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Dowdy: Cut the grocery tax


JACKSON – Few issues in Mississippi anger and upset people more than a bitter dispute over taxes – especially when state lawmakers want to raise them.

That’s why it’s been so frustrating to watch the endless debate about whether to reduce Mississippi’s excessively high sales tax on groceries. The answer is simple: Cut the tax.

But when faced with a chance to help everyone – including people on fixed incomes, those living paycheck-to-paycheck and those barely making ends meet – Republicans have refused.

I, along with thousands of other Mississippians, don’t understand why. How can anyone staunchly oppose an issue that makes perfect sense for one of the nation’s poorest states?

State House members last month passed a bill to cut the grocery tax from 7 cents to 3½ cents on the dollar and raise the cigarette tax from 18 cents to $1 a pack.

But Senate Finance Committee Chairman Tommy Robertson, a Republican, won’t let the full state Senate consider the proposal. Republican Gov. Haley Barbour, a former tobacco lobbyist, promises to veto the bill if it somehow passed the Legislature.

And rank-and-file Republicans in the state House and Senate repeatedly have searched for excuses and reasons, no matter how flimsy, to justify their opposition.

In the process, Republicans conveniently have ignored the big picture.

Sales taxes are regressive – a fixed tax rate that applies the same to everyone. Those taxes hit low-income and middle-income residents harder than high-income residents.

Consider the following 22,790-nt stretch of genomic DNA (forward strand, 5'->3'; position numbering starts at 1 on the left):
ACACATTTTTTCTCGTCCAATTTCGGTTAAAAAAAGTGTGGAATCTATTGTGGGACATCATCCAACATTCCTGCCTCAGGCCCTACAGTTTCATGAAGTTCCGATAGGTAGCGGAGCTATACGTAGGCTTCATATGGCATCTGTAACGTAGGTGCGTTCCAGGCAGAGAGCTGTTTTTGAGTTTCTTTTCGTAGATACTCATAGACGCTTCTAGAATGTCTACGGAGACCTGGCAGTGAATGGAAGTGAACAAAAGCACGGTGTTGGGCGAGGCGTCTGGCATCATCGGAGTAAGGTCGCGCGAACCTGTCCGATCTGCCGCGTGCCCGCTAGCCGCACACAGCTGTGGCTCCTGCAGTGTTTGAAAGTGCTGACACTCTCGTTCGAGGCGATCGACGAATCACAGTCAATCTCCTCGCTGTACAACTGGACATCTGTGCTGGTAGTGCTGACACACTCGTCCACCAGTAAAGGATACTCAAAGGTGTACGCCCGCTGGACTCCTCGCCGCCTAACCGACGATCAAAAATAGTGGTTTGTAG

Cutting the grocery tax in half would put more money in everyone’s pockets. Such a move also would help low- and middle-income families, those who need our help the most.

For example, a family that spends $150 a week on groceries would save $273 at the end of one year – enough cash to buy more than a week’s worth of extra groceries.

At the same time, smokers in Mississippi would pay more because one of the lowest cigarette taxes in the country would jump to the national average of $1 a pack.

The grocery-cigarette tax swap hardly seems unfair. Think about it: Smoking is a conscious choice made by hundreds of Mississippians while buying groceries is a necessity for everyone.

Besides Republicans, some of the most ardent opponents to the tax swap represent cities in Mississippi, which depend on a share of sales tax revenues to fund their government services.

The House bill, however, includes a key safeguard: It would double the cities’ share of grocery sales taxes to ensure they lose no money after the tax is cut in half. Problem solved.

And don’t forget the study issued Feb. 19 by the John C. Stennis Institute of Government at Mississippi State University.

Among other things, the study said some cities could see an increase in revenue with the tax swap. It said many people likely would spend their savings on more groceries, clothing and other taxable items.

Each of these points weakens opposition led by Barbour and other Republicans. Unfortunately, they don’t care or have staked their ground and simply won’t give up.

That’s too bad because if this issue dies in the 2007 Legislature – if Barbour and other Republicans are unwilling to budge – then everyone in Mississippi loses.

Wayne Dowdy, an attorney from McComb, is chairman of the Mississippi Democratic Party. Dowdy is a former mayor of McComb and former U.S. House member, who served in Washington from July 1981 until January 1989.